Shaking is like lightening before thunder because neurological dysfunction commonly follows.
Developing Parkinson’s Disease
There are five primary motor symptoms of Parkinson’s disease: tremor, rigidity, bradykinesia (slow movement), postural instability (balance problems), and walking/gait problems. The most obvious symptom of Parkinson’s disease is tremors—notably the hands, but also other parts of the body. For this reason, people may assume it is a musculoskeletal disorder. Even if physicians prescribe anti-convulsive medications with a mild sedative, there are more symptoms to address down the road.
Original definition: “Involuntary tremulous motion, with lessened muscular power, in parts not in action and even when supported; with a propensity to bend the trunk forward, and to pass from a walking to a running pace, the senses and intellects being uninjured.” —James Parkinson, 1877.
Shaking is like lightening before thunder because neurological dysfunction commonly follows. The original definition of Parkinson’s disease (Parkinsonism) states, “The senses and intellects [are] uninjured.” Current studies indicate that it alters one’s mental state.
Progression is slow and unpredictable. After about 10 years, most people will have at least one major issue, like dementia or a physical disability. The 5-stage Hoehn and Yahr rating system focuses solely on symptoms of movement. Up to 30 percent of people at stage 4 and 5 experience confusion, hallucinations, and delusions.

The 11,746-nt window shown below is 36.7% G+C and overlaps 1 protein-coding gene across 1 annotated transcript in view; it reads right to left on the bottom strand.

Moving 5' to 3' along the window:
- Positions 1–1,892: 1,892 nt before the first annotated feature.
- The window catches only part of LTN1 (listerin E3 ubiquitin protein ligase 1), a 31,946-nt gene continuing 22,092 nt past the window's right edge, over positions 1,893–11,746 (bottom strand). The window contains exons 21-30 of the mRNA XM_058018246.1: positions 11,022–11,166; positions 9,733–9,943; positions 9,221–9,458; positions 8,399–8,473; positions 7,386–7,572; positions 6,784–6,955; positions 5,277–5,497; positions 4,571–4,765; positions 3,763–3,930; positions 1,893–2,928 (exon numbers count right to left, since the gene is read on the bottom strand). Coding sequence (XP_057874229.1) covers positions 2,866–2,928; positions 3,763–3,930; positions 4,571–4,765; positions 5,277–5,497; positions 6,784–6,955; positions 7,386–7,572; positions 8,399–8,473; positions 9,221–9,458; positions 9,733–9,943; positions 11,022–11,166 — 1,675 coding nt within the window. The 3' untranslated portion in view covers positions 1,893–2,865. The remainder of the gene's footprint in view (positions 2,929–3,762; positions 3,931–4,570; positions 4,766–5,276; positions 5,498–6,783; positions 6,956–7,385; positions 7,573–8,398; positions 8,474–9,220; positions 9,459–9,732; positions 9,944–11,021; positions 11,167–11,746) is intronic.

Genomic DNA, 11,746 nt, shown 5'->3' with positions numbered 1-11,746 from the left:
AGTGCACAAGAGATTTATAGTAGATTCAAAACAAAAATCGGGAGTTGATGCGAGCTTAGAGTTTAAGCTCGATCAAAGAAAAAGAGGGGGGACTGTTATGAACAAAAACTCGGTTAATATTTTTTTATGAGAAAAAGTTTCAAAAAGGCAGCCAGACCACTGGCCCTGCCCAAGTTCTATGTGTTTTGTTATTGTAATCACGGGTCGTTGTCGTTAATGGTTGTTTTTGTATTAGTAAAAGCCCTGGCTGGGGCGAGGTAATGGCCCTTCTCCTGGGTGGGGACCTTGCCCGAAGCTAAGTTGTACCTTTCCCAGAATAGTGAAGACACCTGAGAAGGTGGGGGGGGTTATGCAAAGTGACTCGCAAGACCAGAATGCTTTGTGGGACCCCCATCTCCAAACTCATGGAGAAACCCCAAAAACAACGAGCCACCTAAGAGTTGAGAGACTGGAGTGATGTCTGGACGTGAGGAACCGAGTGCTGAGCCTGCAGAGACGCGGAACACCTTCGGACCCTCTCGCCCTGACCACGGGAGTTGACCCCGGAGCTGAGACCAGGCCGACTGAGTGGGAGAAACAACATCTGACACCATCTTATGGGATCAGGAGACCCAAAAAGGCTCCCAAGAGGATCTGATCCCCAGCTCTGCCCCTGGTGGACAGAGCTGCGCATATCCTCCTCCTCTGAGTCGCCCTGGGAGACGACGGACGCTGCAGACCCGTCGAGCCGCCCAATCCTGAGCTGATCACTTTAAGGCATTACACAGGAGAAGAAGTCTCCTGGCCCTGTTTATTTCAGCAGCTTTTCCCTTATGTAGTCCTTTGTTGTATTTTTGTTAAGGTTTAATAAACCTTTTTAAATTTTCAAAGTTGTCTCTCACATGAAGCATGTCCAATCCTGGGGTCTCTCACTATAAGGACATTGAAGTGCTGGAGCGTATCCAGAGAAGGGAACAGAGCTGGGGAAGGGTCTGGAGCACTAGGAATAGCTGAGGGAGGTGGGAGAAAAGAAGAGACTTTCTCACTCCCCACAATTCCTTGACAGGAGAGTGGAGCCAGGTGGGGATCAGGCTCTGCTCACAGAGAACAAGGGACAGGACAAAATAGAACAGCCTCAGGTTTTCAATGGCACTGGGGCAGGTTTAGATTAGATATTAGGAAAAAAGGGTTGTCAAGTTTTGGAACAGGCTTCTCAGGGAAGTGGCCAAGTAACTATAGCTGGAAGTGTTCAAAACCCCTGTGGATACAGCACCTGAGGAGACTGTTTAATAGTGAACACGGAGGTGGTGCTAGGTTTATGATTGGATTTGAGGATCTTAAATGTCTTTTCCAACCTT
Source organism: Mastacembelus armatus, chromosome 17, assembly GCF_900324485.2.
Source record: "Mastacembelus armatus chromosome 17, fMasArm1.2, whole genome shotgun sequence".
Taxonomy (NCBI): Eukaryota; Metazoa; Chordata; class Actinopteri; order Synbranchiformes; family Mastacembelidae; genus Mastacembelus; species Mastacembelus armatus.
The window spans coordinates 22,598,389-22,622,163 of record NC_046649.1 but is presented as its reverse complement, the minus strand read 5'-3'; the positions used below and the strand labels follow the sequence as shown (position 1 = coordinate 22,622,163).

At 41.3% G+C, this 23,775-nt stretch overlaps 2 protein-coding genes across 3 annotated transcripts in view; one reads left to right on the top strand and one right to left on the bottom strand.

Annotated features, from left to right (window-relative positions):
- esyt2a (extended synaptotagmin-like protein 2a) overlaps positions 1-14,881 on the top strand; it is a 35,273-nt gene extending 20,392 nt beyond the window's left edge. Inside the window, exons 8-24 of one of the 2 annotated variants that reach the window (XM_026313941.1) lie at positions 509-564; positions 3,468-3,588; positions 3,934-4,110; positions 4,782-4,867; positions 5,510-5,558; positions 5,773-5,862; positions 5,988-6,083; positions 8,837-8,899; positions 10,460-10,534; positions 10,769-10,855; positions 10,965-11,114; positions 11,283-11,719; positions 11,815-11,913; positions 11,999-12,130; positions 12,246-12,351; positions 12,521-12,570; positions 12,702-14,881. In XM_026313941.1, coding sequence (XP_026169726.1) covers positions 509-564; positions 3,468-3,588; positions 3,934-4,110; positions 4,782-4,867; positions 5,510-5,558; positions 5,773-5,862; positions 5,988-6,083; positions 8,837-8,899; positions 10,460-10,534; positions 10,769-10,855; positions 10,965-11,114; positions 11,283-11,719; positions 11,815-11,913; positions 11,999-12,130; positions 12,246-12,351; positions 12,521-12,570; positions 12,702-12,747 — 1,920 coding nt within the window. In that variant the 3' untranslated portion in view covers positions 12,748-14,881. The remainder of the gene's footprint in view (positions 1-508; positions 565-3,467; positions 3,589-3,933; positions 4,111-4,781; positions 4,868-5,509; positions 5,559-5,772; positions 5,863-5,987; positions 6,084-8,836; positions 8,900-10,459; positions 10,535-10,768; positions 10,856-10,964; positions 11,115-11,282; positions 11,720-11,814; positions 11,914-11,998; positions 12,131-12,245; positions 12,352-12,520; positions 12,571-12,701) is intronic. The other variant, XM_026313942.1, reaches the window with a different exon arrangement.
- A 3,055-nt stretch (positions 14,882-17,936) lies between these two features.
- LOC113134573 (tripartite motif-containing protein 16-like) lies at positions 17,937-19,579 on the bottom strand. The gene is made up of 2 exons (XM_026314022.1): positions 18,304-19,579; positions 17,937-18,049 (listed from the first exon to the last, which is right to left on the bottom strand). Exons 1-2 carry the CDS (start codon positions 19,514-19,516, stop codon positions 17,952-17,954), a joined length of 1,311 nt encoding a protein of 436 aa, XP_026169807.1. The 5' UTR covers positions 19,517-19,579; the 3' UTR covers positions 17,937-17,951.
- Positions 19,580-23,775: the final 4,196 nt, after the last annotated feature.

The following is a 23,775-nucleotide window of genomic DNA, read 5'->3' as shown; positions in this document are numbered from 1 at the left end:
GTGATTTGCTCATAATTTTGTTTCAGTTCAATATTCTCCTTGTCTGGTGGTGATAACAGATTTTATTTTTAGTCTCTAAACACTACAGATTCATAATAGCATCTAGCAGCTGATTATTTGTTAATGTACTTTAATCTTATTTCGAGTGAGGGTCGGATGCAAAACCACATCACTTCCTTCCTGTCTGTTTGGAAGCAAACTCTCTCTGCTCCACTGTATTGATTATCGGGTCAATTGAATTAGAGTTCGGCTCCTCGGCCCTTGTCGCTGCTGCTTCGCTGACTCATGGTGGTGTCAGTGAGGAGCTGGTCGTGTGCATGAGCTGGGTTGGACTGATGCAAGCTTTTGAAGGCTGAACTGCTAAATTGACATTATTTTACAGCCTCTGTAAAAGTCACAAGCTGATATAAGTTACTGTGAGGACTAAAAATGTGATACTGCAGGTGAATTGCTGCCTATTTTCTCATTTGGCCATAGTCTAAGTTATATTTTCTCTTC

- Uncontrollable shaking and tremors
- Limb stiffness
- Slowed movement (bradykinesia)
- Balance difficulties
- Eventual problems standing up
Parkinson’s Disease Affects Personalities
A transformation is underway—an individual with a vastly different personality emerges. Someone who was jovial is likely to become quite serious. A peaceful person can become argumentative and unreasonable. A gregarious individual may become aloof. And there isn’t much anyone can do to prevent the metamorphosis other than come to terms with it.
According to the American Psychological Association (APA) Encyclopedia of Psychology, new personality traits comprise four domains: thinking, feeling, behaving, experiencing the environment. The traits are more obvious with advanced Parkinson’s disease but some are apparent in early stages.
A person may begin to experience more negative emotions (neuroticism), becoming more anxious (fearful) or depressed (withdrawn or moody). He may have difficulty letting go of ideas/beliefs (stubbornness) or become overly drawn to detail (obsessive). He may exhibit difficulty completing work assignments (unproductive) because they have difficulty organizing (careless). He might try previously unsuccessful methods over and over (uncreative).
- Take time for yourself to relax.
- Learn as much as you can about your loved one’s disease.
- Patiently allow your loved one participate.
- Consult your loved one about his or her family affairs (living will, DPA, DNR order).
- Set realistic goals for yourself and your loved one.
- Do not put your life on hold.
- Have someone you can talk to either through a family member or a support group.
Parkinson’s disease is not life-threatening in itself but imbalance may result in fatal falls. Research by Oregon State University psychologist Karen Hooker, PhD, found that older adults who care for ailing spouses experience less stress and fewer depressive symptoms if they think through their goals and expectations about caregiver roles to give them meaning. Understanding Parkinson’s Disease anatomy poster provides additional information that is helpful to physicians and caregivers.